Would an Honest Mayor

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Ask His Appointees to Violate Their Oath of Office?

Under Charter Section 200, civil service commissioners are officers of the city. And under Charter Section 215, they can’t begin discharging their duties until they take the following oath or affirmation:

“I do solemnly swear (or affirm) that I will support the Constitution of the United States and the Constitution of the State of California and the Charter of the City of Los Angeles, and that I will faithfully discharge the duties of [my office]according to the best of my ability.”

By swearing (or affirming) to support the city charter, civil service commissioners promise to do what the following charter sections require of them:

• Sec. 541: “The Board of Civil Service Commissioners shall have the power and duty to make and enforce the civil service rules and to establish and maintain [oversee]the civil service system in accordance with the civil service provisions of Article X of the Carter.”

• Sec. 1019 (a) Investigation: “The Board shall investigate the enforcement of the civil service provisions of this Article and the civil service rules…”

Both these charter sections became effective on July 1, 2000. Yet, based on over 30 exchanges with the Board of Civil Service Commissioners, I’m persuaded those charter sections are routinely violated.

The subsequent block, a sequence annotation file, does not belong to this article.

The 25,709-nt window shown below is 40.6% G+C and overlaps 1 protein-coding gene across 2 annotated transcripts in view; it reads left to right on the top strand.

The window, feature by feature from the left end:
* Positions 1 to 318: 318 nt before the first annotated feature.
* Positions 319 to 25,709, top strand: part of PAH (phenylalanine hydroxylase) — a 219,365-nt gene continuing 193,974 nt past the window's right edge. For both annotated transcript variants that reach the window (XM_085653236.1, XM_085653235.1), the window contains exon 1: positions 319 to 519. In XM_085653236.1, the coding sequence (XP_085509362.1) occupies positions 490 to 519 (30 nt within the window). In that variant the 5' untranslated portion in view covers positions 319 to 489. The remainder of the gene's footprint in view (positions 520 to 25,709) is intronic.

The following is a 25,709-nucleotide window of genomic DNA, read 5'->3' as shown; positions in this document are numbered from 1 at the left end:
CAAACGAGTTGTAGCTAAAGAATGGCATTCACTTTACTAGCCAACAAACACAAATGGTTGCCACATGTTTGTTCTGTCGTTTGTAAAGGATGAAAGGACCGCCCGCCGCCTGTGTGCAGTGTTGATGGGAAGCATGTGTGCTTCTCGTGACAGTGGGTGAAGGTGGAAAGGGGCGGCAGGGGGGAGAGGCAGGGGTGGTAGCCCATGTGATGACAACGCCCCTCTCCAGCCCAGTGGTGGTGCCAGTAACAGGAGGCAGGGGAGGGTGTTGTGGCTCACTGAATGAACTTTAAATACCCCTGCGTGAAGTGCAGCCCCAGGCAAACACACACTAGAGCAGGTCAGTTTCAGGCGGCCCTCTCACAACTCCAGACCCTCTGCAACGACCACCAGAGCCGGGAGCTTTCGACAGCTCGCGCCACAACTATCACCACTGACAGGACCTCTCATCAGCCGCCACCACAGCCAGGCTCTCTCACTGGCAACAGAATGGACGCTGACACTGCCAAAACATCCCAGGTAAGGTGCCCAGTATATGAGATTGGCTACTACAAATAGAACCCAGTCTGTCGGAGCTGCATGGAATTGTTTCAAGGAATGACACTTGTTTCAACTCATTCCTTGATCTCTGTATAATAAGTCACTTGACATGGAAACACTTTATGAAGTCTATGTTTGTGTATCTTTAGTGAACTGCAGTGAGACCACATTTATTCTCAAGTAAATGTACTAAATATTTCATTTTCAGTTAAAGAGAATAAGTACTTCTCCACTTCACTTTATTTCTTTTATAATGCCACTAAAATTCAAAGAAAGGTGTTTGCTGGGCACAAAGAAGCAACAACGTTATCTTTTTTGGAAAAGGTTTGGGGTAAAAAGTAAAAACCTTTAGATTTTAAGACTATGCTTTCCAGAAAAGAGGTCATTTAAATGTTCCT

In preparation for a June 12, 2008 presentation, I sent each commissioner a copy of the charter sections cited above and a copy of Civil Service Rule 1.26. I also sent each commissioner a list of questions I’d planned to ask the Board about those regulations.

• Civil Service Rule 1.26: “PROBATIONARY PERIOD means the working test period during which an employee is required to demonstrate his/her fitness by the actual performance of the duties and responsibilities of his/her position and during which he/she may be terminated without right of appeal to the Board of Civil Service Commissioners.”

My first question was, “Does Civil Service Rule 1.26 require appointing authorities to use the probationary period as a working test?” In response to that question, President Drew Ivie said, “That’s the rule.” My follow-up question was, “Is this rule enforced now?” The President’s answer to that question was, “The department feels it is being enforced…”

I wasn’t satisfied with that answer and, in a subsequent letter, I asked the general manager to answer the following questions:

  1. Does Civil Service Rule 1.26 require appointing authorities to use the probationary period as a job-specific, performance-based working test?
  2. Does Charter Section 509(b) require the chief administrative officer to comply with Civil Service Rule 1.26? If so, is this charter section enforced?
  3. Does Charter Section 510(c) require the chief administrative officer to comply with Civil Service Rule 1.26? If so, is this charter section enforced?

The general manager refused to put her answers in writing. Instead, she had my questions sent to the city attorney’s office and, to this day, insiders at City Hall refuse to answer those three questions.

For years, the best kept secret downtown was that the Civil Service Commission is not allowed to enforce the rules! The public was treated like a mushroom farm—covered with bandini and kept in the dark. But now the secret’s out. And Mr. Mayor, please note: the people want Civil Service to work for them!

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Trouble-Finder at City Hall

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